I've been working on calibrating my Taz Workhorse, and was dealing with some under-extrusion issues, despite checking the e-steps on the extruder and relatively modest retraction settings (2.5 mm at 25 mm/second).

Lulzbot tech support suggested I boost my flow to 105 % to account for this, and the little Lulzbot gear that resulted was decent (note this picture is after some minor string removal).

Lulzbot gear

I tried moving on to a articulated Turtle, and there's a consistent failure at 17 %, where you can hear the nozzle collide with a part and knock it off the print bed, followed by the usual mayhem.

Failed articulated turtle

From looking at the parts, it looks like all the small joints in the piece have a lot of excess material in them, causing an upward arc, and eventually getting high enough that they're well over the height of the next layer. That's where the collision occurs, presumably.

Excess material on joints#1 Excess material on joints#2

What's the likely cause of this? The increased flow? Some other issue?

Other settings are mostly the Ultimaker Cura defaults, but I've also turned combing and Z-hop on (combing, especially, to combat stringing).

Print Settings:

  • Lulzbot Taz Workhorse using Cura
  • Polylite PLA 2.85 mm
  • Print temperature: 215 °C (roughly the middle of the range, and where previous calibrations put me)
  • Bed temperature: 60 °C
  • Retraction: 2.5 mm at 25 mm/sec
  • Combing "on"
  • Z-Hop When Retracted "on" @ 1 mm
  • Fan Speed: I've tried 60 % (default) and 100 %
  • Print Speed: 40 mm/s
  • Flow: 105 %

2 Answers 2


It looks to me like you have corner curling on overhangs, which can be contributed to by a mix of:

  • overextrusion (poor dimensional accuracy of filament or wrong filament diameter setting)
  • uneven extrusion (due to changes in the print head motion faster than the flow response to changes in the extruder)
  • uneven cooling (especially due to proximity of one side to heated bed)
  • too little cooling

and possibly other factors. I would first try lowering the bed temperature. Technically you can print PLA on an unheated bed, but adhesion may be too poor. Dropping to 45°C (my preference now) should not hurt adhesion much and might help; it partly solved my corner-curling problems.

Both uneven extrusion and insufficient cooling can be solved solved by printing slower, but that's no fun. It works for uneven extrusion because, even under constraints on acceleration/jerk, print head can change direction almost instantaneously at low speeds, yielding near-uniform absolute velocity.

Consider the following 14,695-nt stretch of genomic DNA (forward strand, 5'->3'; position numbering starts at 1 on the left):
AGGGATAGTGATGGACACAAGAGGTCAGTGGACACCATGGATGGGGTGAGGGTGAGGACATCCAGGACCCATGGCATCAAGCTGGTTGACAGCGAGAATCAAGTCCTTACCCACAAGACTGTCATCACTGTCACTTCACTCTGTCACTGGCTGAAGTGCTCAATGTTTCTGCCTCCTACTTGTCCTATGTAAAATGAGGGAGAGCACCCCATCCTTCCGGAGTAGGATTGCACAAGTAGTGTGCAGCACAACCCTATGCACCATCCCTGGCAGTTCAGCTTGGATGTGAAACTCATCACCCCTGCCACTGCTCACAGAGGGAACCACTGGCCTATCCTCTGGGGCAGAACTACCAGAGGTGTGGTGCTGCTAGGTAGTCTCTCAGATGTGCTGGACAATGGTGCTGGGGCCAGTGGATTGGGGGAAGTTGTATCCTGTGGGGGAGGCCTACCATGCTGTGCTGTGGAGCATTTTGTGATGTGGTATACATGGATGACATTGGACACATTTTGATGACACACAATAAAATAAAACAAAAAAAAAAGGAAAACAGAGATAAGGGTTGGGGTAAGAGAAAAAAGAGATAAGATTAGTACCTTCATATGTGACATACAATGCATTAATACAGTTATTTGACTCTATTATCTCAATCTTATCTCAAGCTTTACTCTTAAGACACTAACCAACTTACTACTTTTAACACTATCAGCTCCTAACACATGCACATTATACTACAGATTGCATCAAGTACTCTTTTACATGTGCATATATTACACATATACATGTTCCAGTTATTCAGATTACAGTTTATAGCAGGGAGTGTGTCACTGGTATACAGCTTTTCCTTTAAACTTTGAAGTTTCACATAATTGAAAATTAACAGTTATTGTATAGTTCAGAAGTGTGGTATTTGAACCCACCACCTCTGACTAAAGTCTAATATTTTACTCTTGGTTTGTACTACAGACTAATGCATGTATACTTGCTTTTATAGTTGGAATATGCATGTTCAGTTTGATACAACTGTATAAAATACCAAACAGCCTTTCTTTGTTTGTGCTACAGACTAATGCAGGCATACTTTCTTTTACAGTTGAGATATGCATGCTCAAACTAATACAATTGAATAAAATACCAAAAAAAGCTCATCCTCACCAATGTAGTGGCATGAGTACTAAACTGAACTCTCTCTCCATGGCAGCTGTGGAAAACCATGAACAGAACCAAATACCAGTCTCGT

Uneven extrusion can also be solved by cranking up the limits on acceleration and jerk. This is a tradeoff because it might get you more vibration/ringing, and beyond the physical limits of your printer it may even start skipping steps and shifting layers (failed prints), but up to that point I think it's a worthwhile tradeoff. Effects from uneven extrusion are some of the worst, in my opinion, print quality/print failure issues, and worth other minor blemishes to fix them if needed.


No, the print does not fail on over-extrusion, it fails by curled up parts of the print as of a filament heating/print part cooling issue.

If the curled up part has to be completely attached to the print bed (which is not the case after release of more information, but could be informative for others), your problem could be bed adhesion. If the original part does not (as has become clear in this case), so it is in fact an "overhang" you are printing, this could be a print cooling issue. Furthermore, in general your printing temperature appears to be too high, you could try lowering print temperature to 200 °C (which should work fine for 2.85 mm for not too high printing speeds), and lowering print speed and or increase print part cooling percentage (or print a more effective print cooling duct).

Furthermore, the picture of the articulated turtle appears to show that the left side is lower, as in the bed is not properly levelled or dented (but with glass the latter is virtually impossible as glass is flat as of the nature of the production process).

  • $\begingroup$ It's an overhang - it doesn't have to be flat on the bed. What settings impact cooling in Cura besides the fan rate? I've tried to push the temperature lower (things run a little hot for 3mm filament) but without much success in not introducing other issues. $\endgroup$
    – Fomite
    Commented Aug 23, 2019 at 8:44
  • $\begingroup$ @Fomite Try setting the "support" to "from print bed" ; the support towers may help restrain the curling in the overhang areas. $\endgroup$ Commented Aug 26, 2019 at 15:18

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